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A new National Bureau of Economic Research working paper quantifies what many experts have been saying for years: on average, access to public, four-year higher education opportunities greatly improves economic outcomes for students.

In the paper, titled “The Economic Impact of Access to Public Four-Year Colleges,” researchers found that enrollment at a public, four-year college in Georgia improved students' income at age 30 by 20 percent.

“Under reasonable assumptions, the marginal student’s enrollment in public four-year university is a break-even proposition 10 years after initial enrollment and has a net present value of nearly $100,000 after 20 years and over $150,000 after 30 years,” the paper said.

Researchers compared students in Georgia whose SAT scores hovered above and below the cutoff for admission to one of the state’s four-year public institutions.

“What the cutoff allows researchers to do is to say, 'We can look at students who were just above and just below the cutoff, there’s no reason to believe they were very different in their academic preparation,' and this allows us to do better research,” said Sandy Baum, nonresident senior fellow for the Center on Education Data and Policy at the Urban Institute.

Jonathan Smith, lead author on the paper, hopes to dispel a common higher education myth.

“You kind of hear this old trope of, ‘Well, you could start out at a two-year college, save some money and transfer later and get your B.A. later,’” Smith said. “Well, we more or less show, if you want to get a B.A. degree, then your best bet on doing that is starting at the four-year publics.”

Students who start at a four-year public college in Georgia have about a 40 percent chance of receiving a bachelor’s degree, Smith said, which is about average for the state. For students who start at two-year colleges, that chance is closer to 10 or 15 percent.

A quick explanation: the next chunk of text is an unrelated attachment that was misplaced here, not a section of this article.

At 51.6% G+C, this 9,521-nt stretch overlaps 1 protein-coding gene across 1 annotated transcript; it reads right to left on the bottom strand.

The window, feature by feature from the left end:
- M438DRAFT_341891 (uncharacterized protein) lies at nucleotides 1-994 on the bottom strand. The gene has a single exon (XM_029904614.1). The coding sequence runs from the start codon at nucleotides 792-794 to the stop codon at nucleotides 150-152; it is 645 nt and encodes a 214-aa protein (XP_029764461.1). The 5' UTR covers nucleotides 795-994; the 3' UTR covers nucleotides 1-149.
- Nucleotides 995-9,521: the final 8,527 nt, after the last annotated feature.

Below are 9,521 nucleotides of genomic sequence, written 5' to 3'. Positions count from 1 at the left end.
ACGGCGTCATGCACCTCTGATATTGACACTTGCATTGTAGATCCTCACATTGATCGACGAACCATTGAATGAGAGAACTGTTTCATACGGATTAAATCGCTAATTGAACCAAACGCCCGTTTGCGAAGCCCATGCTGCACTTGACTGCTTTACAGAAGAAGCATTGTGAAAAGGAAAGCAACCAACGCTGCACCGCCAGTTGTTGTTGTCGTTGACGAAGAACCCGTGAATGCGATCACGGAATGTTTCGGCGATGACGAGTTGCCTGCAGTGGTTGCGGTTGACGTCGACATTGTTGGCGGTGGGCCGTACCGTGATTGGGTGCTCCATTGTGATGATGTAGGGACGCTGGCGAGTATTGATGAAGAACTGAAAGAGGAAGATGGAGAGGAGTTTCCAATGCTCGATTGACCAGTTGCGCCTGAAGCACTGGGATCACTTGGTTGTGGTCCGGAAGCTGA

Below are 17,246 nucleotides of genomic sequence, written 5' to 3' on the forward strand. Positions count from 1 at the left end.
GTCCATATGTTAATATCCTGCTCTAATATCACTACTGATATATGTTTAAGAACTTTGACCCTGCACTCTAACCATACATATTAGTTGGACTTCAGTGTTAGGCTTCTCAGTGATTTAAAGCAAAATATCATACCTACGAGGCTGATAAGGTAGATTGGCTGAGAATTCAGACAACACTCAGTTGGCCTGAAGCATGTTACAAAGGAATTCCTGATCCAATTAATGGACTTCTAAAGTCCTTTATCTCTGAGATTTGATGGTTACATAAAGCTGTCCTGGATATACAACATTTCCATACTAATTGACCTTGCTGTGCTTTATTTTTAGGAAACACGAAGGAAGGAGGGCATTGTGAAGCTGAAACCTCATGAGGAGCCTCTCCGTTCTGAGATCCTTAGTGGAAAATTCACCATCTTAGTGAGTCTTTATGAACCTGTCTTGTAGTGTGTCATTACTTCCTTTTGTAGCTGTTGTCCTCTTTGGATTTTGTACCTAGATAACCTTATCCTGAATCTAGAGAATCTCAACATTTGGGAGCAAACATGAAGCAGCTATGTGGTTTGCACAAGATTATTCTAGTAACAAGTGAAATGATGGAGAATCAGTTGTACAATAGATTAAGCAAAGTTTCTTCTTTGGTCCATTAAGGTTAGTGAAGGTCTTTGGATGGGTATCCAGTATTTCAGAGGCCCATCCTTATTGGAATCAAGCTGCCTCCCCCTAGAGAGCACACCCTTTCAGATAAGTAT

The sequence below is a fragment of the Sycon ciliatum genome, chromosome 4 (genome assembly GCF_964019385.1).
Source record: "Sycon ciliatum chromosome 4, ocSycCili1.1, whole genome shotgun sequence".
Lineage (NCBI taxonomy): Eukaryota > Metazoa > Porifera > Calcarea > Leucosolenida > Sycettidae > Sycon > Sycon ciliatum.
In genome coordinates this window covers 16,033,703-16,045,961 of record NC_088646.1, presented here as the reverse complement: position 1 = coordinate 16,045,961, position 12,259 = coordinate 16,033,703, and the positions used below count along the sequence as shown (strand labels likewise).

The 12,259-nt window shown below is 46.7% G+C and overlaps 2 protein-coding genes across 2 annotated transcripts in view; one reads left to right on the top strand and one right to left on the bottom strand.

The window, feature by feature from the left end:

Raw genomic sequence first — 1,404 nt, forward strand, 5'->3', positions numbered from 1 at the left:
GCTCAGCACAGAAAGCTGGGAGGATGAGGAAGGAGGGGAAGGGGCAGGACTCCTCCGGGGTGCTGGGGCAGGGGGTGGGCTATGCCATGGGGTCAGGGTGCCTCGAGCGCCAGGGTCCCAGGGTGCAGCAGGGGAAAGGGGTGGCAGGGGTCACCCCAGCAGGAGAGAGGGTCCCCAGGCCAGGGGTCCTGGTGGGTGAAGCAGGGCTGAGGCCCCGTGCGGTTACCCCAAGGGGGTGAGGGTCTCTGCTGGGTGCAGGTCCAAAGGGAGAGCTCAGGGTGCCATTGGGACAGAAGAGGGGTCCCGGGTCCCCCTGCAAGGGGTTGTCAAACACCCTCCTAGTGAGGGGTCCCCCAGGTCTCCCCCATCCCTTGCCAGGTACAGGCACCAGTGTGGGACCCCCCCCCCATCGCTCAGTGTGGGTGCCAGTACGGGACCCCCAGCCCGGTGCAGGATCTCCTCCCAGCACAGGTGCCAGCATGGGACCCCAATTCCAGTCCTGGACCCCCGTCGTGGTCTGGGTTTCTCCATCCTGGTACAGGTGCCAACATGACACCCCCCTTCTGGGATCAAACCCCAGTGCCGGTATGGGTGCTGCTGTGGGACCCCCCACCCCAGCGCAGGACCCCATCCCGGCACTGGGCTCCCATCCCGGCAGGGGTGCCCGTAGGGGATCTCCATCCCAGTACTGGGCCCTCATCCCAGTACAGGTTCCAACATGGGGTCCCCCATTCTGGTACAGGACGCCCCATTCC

The paper also notes that the return on investment is higher for low-income students.

"Enrollment in [a public four-year Georgia college] increases annual household income by 20 percent, or over $11,000. The increase in income is almost 40 percent for students from low income high schools," the paper reads.

Anthony Carnevale, research professor and director of the Georgetown University Center on Education and the Workforce, described the paper’s findings as “old news.” He worries colleges could use the paper to dodge public criticism.

“The one problem that I had with the paper is … it offers a lot of false comfort,” Carnevale said. “It’s the kind of paper that the colleges can hold up to the public and say, ‘We’re doing a great job, leave us alone.’ And that’s not true.”

Carnevale has in the past criticized colleges for failing low-income students and has argued they need to become more efficient and transparent.

Smith also noted that the paper replicates some research questions. But it looks at the Georgia public higher education system as a whole, which is unique, he said.

“People who have done this well in the past often look at something like, 'What is the value of going to a particular institution or a really selective institution?' We’re looking at what is the impact of starting at an entire four-year public university sector in Georgia, compared to wherever else students choose to go,” he said. “That’s a huge fraction of the students in the state who attend these universities, and we’re able to say this looks like a very good bet.”

The big college access question now, according to Baum, is how to ensure college completion.

“A lot of people who go to college go for one semester to a community college, and then somebody else goes and gets a bachelor’s degree at a four-year institution,” Baum said. “Those are very, very different opportunities, so really the biggest problem is how do we increase completion.”

Carnevale also noted that with a recession unfolding, the value of higher education will face more doubt and skepticism. This paper helps quantify its value.

“They’re saying, ‘College is worth it,’ and that’s hardly news,” he said. “But it’s still debated, and it will be debated forever because there may come a moment where it isn’t. Let’s say 80 percent of Americans have college degrees. Well, how are you going to distinguish yourself?”

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